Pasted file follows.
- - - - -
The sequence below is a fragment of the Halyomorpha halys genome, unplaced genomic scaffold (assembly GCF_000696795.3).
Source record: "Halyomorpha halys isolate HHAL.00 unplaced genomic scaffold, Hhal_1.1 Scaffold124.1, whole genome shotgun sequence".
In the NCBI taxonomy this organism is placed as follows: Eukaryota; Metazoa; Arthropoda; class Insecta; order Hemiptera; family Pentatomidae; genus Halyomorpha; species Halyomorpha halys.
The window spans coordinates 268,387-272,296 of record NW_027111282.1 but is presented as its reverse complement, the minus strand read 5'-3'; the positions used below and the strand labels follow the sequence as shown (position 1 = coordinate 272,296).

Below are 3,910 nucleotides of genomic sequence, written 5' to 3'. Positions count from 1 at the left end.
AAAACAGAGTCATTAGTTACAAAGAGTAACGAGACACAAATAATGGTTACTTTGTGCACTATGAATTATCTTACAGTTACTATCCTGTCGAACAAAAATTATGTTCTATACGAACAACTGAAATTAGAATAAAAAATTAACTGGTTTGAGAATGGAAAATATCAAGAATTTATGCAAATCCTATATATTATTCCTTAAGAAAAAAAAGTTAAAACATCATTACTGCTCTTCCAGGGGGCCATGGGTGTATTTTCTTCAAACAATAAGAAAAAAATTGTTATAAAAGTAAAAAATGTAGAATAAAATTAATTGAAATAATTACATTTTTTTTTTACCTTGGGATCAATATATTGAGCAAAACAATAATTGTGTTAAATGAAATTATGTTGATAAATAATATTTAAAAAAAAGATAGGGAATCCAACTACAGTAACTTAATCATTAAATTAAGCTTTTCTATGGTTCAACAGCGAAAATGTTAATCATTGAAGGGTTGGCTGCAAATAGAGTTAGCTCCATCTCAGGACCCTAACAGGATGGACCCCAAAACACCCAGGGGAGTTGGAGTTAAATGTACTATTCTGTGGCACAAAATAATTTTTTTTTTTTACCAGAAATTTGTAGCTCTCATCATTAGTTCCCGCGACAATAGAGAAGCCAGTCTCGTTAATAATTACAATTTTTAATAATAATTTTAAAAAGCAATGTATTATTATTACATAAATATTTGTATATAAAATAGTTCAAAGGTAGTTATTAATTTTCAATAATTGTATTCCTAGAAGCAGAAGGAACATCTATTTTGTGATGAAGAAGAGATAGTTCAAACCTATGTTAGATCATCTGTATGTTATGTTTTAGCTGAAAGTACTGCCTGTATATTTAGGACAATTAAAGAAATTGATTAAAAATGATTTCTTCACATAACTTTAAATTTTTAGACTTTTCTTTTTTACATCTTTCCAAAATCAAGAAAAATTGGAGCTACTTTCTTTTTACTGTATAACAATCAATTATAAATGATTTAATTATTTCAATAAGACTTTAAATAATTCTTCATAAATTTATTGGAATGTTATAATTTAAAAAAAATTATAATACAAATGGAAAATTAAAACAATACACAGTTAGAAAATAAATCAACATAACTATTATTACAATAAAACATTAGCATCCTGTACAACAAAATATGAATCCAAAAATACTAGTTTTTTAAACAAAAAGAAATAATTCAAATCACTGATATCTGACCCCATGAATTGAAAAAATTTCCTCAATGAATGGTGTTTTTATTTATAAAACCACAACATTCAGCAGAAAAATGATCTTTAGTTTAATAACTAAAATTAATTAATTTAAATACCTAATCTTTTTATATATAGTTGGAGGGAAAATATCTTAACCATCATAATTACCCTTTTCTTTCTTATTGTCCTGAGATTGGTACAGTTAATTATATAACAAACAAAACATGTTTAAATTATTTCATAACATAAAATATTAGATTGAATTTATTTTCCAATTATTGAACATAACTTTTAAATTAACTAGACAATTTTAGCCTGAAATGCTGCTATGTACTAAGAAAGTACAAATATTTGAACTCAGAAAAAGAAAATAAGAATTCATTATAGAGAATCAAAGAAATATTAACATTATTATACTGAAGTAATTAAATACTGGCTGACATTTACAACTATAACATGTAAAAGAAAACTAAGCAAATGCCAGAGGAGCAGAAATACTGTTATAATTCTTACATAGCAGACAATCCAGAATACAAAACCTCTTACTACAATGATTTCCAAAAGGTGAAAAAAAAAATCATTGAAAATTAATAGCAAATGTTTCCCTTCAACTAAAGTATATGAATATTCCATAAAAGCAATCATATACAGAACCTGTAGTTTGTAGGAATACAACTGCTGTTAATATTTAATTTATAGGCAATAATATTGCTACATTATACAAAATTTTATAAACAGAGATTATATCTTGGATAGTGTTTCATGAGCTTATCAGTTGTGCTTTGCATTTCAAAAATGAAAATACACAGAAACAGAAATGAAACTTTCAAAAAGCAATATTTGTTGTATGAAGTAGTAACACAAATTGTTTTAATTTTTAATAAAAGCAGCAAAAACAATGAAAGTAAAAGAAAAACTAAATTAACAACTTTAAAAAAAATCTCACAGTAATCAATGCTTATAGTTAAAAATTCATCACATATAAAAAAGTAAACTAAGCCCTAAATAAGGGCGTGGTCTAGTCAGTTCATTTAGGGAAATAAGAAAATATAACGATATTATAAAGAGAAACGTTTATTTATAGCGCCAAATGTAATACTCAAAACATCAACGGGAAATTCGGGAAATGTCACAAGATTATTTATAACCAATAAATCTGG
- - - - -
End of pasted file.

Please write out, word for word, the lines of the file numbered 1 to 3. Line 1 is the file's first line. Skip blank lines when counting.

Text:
The sequence below is a fragment of the Halyomorpha halys genome, unplaced genomic scaffold (assembly GCF_000696795.3).
Source record: "Halyomorpha halys isolate HHAL.00 unplaced genomic scaffold, Hhal_1.1 Scaffold124.1, whole genome shotgun sequence".
In the NCBI taxonomy this organism is placed as follows: Eukaryota; Metazoa; Arthropoda; class Insecta; order Hemiptera; family Pentatomidae; genus Halyomorpha; species Halyomorpha halys.